The state numbered the Count Von B, feared and esteemed, before whom he fled, and among the most meritorious of its members He whom he, nevertheless, loved. The same man wasequally respected by the court and his fellow. who in the field-fought with lion-like courage, ci iz is in generale In a lorg and eventful war, who smiled with urdaunted brow at wounds and in which iworivilized nations not only disregarded danger, was always a mild conqueror after the al times all th- prioriples of civilization but even battle; he maintained the most rigid discipline, of humanity itself, he risked for his country his attacking none but armed warriors, and protec ing life, his property, and all that he possessed. He the citizen and the peasant. This magnanimity was the only general whom the enemy alike" often rendered the short interval of repose after a

victory more serviceable to his party than the seen assisting to sign the peace hy which his victory itself.

exhausted country was again restored to peace He now began to grow old, high in fame and i and prosperity. Carefully as all ostentation was rank, and possessing wealth and the leisure to avoided, yet wherever the spectator turned his enjoy it. Enjoying the rank of field-marshal, eye, he observed some glorious scene from the and a considerable sulary, he passed the greatest life of the heroic veteran. part of the year on his estate in the country, spend. This plan the Colonel kept a profound secret, ing but a very few months in the noisy capital. and a few days after the saloon was finished, he It was only on particular occasions that his so- gave a grand entertainment in it to a numerous vereign applied to him for his advice, but he had company. It is scarcely possible to conceive the always the satisfaction of seeing that it was surprize of the old Count, at his entrance, when followed. All the courtiers testified the highest | lie beheld so many testimonies of his merits, and respect for him; by all the good he was beloved, when the novelty of the thing itself, the conand from the soldiery he received the endearing gratulations of all the company, and a mixed appellation of father.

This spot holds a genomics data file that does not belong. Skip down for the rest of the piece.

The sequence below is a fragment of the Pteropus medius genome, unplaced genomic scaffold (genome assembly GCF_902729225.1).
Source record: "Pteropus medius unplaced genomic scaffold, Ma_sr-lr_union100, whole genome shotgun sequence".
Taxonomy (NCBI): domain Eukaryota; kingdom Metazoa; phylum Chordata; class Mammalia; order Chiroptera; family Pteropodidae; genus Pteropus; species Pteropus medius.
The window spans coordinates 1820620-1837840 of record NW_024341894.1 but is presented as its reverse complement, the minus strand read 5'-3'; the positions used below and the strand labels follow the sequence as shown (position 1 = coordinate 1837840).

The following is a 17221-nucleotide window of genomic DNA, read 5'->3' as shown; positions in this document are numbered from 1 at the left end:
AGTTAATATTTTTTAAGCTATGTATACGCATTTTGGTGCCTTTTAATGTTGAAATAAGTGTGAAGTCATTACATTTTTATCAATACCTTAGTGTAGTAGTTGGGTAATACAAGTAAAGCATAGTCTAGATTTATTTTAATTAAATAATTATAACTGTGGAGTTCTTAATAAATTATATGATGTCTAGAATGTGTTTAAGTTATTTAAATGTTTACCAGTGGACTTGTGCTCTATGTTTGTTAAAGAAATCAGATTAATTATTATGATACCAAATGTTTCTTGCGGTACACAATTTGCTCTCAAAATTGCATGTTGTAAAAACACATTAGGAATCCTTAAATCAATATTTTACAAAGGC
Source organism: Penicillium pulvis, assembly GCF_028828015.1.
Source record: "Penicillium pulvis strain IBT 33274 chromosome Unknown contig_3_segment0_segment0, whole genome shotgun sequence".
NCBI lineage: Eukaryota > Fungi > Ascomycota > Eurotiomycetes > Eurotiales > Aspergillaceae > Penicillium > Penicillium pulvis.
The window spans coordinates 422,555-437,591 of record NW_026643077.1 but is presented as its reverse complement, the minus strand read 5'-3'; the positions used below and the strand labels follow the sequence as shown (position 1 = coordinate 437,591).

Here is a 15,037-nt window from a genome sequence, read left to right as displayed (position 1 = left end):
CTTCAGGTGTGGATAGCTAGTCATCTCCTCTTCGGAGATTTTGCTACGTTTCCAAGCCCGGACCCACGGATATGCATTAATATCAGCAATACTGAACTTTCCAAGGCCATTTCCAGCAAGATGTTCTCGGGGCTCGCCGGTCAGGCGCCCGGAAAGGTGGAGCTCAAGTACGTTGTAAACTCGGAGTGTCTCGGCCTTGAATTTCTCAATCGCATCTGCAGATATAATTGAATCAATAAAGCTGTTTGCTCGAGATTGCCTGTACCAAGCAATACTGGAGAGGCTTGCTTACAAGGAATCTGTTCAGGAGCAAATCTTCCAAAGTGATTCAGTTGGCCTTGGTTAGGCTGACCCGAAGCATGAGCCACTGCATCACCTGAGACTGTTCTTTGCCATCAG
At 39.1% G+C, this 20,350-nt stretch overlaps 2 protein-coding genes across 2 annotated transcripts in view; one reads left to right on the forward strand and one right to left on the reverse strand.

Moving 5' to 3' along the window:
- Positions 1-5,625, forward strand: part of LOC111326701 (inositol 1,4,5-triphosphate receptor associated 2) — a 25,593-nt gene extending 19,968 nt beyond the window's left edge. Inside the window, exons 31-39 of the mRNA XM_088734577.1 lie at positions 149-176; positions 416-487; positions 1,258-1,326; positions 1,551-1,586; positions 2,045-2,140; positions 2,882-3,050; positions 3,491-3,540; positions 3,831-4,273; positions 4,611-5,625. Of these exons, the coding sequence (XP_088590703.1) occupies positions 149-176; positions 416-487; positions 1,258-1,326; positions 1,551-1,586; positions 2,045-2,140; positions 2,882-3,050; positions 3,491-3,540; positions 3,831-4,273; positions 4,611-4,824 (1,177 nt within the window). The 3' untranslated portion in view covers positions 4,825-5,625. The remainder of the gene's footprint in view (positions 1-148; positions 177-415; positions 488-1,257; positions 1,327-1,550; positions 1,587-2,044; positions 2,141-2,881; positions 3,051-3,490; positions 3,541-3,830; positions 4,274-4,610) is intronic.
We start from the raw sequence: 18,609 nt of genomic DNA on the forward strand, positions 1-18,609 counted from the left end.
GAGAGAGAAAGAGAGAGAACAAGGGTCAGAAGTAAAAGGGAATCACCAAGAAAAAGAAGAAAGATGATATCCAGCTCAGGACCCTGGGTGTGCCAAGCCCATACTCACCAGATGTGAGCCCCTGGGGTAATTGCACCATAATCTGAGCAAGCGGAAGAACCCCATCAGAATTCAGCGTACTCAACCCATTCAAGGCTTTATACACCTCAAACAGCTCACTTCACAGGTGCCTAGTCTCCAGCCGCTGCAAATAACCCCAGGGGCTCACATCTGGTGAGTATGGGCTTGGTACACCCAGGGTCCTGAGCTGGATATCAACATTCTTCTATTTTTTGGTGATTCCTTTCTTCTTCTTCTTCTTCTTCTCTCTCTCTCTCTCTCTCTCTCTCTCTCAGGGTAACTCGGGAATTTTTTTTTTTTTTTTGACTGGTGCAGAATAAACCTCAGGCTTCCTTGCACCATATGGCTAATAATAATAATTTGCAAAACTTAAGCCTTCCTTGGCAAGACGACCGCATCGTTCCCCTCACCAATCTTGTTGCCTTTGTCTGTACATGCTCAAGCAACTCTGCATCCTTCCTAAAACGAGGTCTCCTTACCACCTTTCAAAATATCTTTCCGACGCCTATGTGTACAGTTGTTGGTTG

emotion of modesty and delight quite overBut he was still more happy in the circle of powered him. It was some minutes before his his family. It was, indeed, but small, for he was feelings allowed him the power of utterance, the father of only two daughters and one son. when with a look of affection he thus addressed The former were the wives of virtuous men, and his son : “ You did right to keep this intention the latter, who had already attained the rank of of yours a secret from me, if you were bent on colonel, had come by an advantageous marriage executing it; I should otherwise have prevented into the possession of considerable properly, and what now it is too late to hinder. To reprove an estate contiguous to that of his father, whose you for it now would certainly be regarded a example he incessantly emulated, and not with. mere farce; and I therefore consider this series of out success. Never was father more tenderly paintings as a tribute of filial respect, not as food attached to his son ; never did son treat his father for my vanily. Bus-, bulan" continued he, with greater respect.

shaking his head with an equivocal smile. The young Count once added a whole wing to “ What do you mean to say, father ?" his mansion, and in this wing he constructed a “ That this painted biography partakes of all Tery beautiful saloon. The walls of the latter the errors of those which are written without the required to be decorated with paintings, and for knowledge and consent of the heroes of them. the subjects of thein the Colonel selected the Too often this or the other circumstance is principal events of the glorious life of his father. omittel, and yet perhaps this very circumstance These scenes, as he rightly judged, would far which is thus omitted is the principle truit of the surpass the most costly tapestry that he could whole. In this instance too." procure, and would be more bonourable than